Social Media, Risk or Reward
I’ve had a lot of opportunity to learn about the risk and reward of being on social media from our municipal legal advisors at conferences, and I can assure you the theme is almost always risk. The high risk of joining closed Facebook groups, the risk of a complacent ‘like’ on a post where you didn’t read the article, and ultimately the risk of your future employment.
Workplace law says that employees limit their privacy rights by posting information to public social media accounts, including closed social media accounts that have a large following. It is well established that employers can use your social media postings against you resulting in either discipline or in some cases dismissal.’1
People often confuse Facebook conversations as being private and amongst friends, and because they are outside of work hours exempt from the scrutiny of your employer. This is not the case; the courts have drawn a clear link between you talking about work online.
In Credit Valley Hospital v Canadian Union of Public Employees, Local 3252 an employee took photos of the scene of a horrible accident and posted them online. When the employer became aware of the photos, the employee became terminated for just reason. The arbitrator in the case ruled that ‘his actions of posting pictures to his Facebook page were premeditated and selfish, as well as a serious breach of the Employer’s code of conduct.’2
Many organizations are conducting social media background checks before offering employment or volunteer opportunities, some agencies go as far as hiring someone to do an in-depth analysis of your entire online footprint. This has become so common that the Privacy Commissioner for British Columbia has actually developed a guide to navigate social media checks and privacy laws.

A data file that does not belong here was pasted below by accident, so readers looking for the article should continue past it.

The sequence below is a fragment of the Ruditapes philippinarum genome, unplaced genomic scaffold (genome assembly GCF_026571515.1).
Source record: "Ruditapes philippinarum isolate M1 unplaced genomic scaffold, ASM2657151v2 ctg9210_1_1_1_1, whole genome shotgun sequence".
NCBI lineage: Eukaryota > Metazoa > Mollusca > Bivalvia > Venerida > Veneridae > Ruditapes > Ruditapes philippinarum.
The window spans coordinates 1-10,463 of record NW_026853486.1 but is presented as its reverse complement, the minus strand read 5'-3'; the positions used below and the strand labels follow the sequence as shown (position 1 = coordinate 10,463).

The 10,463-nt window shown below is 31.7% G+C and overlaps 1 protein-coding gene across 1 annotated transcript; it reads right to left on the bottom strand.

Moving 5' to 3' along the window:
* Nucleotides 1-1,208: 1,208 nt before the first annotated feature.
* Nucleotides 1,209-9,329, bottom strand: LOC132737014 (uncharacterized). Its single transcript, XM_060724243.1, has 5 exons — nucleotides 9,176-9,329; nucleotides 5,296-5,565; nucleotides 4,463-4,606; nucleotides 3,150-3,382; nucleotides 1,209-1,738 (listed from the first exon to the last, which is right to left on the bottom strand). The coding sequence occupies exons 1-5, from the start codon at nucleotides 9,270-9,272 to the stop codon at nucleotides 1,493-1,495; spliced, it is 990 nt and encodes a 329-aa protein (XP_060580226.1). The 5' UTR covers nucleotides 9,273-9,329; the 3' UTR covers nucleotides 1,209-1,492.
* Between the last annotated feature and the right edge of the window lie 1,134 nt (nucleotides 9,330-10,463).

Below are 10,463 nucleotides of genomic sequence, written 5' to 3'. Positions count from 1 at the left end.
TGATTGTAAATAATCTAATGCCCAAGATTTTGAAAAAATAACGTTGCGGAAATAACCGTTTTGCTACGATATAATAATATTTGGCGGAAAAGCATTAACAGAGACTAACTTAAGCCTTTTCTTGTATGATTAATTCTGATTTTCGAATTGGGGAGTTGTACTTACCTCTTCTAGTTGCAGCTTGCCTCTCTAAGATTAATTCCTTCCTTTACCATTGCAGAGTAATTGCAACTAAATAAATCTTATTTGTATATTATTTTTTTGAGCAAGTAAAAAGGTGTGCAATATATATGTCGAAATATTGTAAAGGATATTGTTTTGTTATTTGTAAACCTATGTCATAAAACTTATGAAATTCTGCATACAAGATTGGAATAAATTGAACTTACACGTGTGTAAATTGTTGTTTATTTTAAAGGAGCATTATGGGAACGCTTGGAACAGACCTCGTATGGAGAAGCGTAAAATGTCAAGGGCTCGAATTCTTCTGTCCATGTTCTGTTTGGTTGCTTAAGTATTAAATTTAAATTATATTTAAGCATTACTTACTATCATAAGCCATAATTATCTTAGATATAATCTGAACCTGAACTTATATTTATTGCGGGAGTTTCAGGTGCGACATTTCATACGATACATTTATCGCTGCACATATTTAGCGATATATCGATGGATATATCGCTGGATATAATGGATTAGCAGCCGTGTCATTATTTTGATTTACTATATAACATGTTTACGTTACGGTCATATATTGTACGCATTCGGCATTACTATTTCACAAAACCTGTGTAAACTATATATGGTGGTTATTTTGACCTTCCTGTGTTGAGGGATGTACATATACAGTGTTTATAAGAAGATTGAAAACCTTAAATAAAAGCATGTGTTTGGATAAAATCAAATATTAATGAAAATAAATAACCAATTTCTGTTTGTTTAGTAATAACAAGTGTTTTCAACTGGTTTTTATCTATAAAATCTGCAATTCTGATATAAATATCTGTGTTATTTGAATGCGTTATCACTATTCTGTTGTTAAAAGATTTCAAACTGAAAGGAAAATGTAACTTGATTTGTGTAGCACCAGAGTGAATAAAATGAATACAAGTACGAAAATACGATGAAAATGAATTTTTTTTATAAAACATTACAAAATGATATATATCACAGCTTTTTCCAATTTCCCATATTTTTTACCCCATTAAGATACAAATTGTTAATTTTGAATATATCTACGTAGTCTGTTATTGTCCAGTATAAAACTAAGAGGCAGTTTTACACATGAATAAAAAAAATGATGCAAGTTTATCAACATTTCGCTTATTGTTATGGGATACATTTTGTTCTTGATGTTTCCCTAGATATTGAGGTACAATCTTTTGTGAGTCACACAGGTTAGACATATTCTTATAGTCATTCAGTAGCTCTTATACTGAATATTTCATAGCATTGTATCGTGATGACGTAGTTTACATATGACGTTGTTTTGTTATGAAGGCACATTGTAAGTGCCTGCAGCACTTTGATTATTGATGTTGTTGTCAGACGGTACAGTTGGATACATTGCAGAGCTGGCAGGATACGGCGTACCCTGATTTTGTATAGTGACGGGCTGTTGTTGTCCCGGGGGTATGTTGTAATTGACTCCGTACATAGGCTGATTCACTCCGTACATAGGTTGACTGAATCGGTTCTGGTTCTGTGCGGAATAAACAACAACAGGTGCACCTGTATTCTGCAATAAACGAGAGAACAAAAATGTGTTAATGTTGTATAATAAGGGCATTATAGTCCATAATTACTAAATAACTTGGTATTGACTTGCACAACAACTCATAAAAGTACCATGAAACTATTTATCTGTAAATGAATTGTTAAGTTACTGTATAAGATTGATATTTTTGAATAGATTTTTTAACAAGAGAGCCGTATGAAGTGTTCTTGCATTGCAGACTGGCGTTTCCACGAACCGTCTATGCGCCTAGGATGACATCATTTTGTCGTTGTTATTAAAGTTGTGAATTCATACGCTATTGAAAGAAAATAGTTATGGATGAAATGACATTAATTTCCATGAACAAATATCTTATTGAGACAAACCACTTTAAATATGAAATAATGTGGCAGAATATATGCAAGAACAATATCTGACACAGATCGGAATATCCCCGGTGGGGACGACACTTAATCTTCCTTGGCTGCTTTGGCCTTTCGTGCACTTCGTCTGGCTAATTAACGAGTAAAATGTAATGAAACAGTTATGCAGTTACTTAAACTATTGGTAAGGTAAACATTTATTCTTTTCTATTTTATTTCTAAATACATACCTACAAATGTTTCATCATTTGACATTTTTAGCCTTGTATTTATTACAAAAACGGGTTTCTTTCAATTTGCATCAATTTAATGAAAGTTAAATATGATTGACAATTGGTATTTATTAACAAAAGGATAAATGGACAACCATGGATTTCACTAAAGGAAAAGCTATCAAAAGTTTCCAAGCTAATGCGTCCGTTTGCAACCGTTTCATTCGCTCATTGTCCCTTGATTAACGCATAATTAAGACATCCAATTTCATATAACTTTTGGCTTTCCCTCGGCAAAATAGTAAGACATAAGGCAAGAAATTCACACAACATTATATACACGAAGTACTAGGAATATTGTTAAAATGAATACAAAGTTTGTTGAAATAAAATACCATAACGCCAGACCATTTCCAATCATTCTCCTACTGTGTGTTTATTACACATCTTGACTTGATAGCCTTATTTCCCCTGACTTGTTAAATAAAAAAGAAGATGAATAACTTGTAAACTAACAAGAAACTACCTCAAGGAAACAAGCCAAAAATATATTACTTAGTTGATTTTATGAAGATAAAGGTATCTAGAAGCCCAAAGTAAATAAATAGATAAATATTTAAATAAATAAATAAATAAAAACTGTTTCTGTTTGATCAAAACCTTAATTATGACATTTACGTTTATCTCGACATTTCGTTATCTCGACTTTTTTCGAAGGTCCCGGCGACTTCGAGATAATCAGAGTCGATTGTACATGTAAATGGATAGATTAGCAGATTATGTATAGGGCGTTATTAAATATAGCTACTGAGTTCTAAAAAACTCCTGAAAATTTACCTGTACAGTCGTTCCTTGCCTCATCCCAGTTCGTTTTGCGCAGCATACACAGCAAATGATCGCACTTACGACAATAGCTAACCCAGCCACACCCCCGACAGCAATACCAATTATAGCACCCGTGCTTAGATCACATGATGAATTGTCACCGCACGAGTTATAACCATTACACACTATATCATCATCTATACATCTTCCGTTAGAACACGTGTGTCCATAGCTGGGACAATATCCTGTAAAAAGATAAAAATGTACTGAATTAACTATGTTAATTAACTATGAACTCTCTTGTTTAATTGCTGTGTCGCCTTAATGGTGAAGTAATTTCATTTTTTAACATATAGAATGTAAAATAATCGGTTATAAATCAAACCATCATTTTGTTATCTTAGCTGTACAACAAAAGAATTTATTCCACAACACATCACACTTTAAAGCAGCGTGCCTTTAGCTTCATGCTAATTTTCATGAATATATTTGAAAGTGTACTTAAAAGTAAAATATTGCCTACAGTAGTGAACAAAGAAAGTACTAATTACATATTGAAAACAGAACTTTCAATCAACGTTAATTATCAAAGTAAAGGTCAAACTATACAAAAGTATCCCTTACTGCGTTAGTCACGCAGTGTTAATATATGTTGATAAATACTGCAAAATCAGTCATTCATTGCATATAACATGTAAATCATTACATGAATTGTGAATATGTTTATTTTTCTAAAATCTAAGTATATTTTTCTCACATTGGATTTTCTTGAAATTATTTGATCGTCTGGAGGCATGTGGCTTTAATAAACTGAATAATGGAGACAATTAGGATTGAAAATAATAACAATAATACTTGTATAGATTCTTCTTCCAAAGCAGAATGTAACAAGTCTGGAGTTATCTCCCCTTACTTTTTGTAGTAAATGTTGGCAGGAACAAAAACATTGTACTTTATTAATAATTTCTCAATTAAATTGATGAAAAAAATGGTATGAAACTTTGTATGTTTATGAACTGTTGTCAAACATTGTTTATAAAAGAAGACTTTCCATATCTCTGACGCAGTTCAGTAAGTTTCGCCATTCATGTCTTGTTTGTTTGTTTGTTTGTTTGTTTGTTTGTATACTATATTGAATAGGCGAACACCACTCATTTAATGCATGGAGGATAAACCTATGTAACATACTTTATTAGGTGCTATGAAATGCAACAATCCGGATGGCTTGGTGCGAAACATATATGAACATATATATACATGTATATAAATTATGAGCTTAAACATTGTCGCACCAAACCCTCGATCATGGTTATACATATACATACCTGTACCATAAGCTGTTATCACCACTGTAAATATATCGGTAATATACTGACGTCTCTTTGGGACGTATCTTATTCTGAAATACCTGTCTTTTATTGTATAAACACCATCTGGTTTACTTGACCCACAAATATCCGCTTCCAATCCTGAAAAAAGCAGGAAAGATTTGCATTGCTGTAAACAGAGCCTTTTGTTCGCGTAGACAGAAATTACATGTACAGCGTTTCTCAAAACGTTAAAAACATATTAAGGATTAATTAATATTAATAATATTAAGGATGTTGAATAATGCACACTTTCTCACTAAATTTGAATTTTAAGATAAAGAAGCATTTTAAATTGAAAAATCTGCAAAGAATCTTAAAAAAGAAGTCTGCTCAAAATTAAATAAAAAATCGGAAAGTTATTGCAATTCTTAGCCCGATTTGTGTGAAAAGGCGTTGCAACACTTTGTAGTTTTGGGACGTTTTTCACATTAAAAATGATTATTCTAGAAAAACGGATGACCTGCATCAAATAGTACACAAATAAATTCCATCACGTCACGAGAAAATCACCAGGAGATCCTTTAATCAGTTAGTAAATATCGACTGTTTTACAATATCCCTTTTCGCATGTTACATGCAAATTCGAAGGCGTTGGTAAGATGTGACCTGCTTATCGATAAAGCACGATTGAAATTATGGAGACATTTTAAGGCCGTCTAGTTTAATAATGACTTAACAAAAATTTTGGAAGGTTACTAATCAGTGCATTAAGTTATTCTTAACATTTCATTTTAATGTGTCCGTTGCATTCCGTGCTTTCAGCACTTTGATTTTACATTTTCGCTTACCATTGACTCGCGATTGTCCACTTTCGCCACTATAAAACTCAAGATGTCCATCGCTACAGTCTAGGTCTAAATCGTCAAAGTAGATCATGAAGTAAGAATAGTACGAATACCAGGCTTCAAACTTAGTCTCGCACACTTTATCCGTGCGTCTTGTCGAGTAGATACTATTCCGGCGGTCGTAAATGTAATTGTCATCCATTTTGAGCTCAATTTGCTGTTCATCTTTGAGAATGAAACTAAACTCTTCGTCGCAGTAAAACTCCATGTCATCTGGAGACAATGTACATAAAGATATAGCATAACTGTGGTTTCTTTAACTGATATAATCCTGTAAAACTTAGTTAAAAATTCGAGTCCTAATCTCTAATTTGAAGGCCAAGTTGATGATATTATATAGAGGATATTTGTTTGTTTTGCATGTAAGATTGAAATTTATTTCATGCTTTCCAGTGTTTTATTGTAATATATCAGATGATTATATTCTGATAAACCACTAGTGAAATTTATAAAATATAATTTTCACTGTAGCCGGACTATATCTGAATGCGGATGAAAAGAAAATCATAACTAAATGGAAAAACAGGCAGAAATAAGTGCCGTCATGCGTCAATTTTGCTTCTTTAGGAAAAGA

When I sat at our provincial conference, hearing about the risk of social media, the risk that forever changed my online activity was the closed group test. Do you support the ideas and conversations of the posts in the closed group you are a member of? Meaning, if your future employer is conducting a social media check on you within the acceptable process, would you be proud to be in that group? Are there ideas floating around in that space you might consider a future employer to see as a red flag against you?
Athletes are losing scholarships due to their social media posts, and universities are making it very clear they review social media footprints. Vassar’s head baseball coach in response to what he is looking for online, ‘I … would prefer to not see anything racist, sexist, homophobic or that would generally indicate this person would not uphold the standards of our program.’ 3
Facebook is no longer the wild west, and it’s about time. I am not a lawyer, and this is not legal advice, but these are the rules I follow. Warren Buffet once said, ‘It takes 20 years to build a reputation, and five minutes to ruin it.’
Canadians are spending roughly one hour and 46 minutes a day using social media and more than six hours per day using the internet in general, excluding TV consumption at over 3 hours.4 I could write another four pages about my opinion of allowing Facebook to inform you for nearly two hours a day, but I’ll save that for another day.
I’m 46 years old, and I have a lot of employment years ahead of me. I don’t plan on risking any of that to belong to a closed Facebook group that might bring me risk.
What does your online footprint say about you?
1www.go2hr.ca/legal/social-media-in-the-world-of-employment-law, 2www.go2hr.ca/legal/social-media-in-the-world-of-employment-law, 3www.lrt-sports.com/blog/social-media-donts-examples-from-athletes-who-ri..., 4www. statista.com/statistics/237478/daily-time-spent-with-media-among-adults-in-canada/
Sarah Pullen Illustration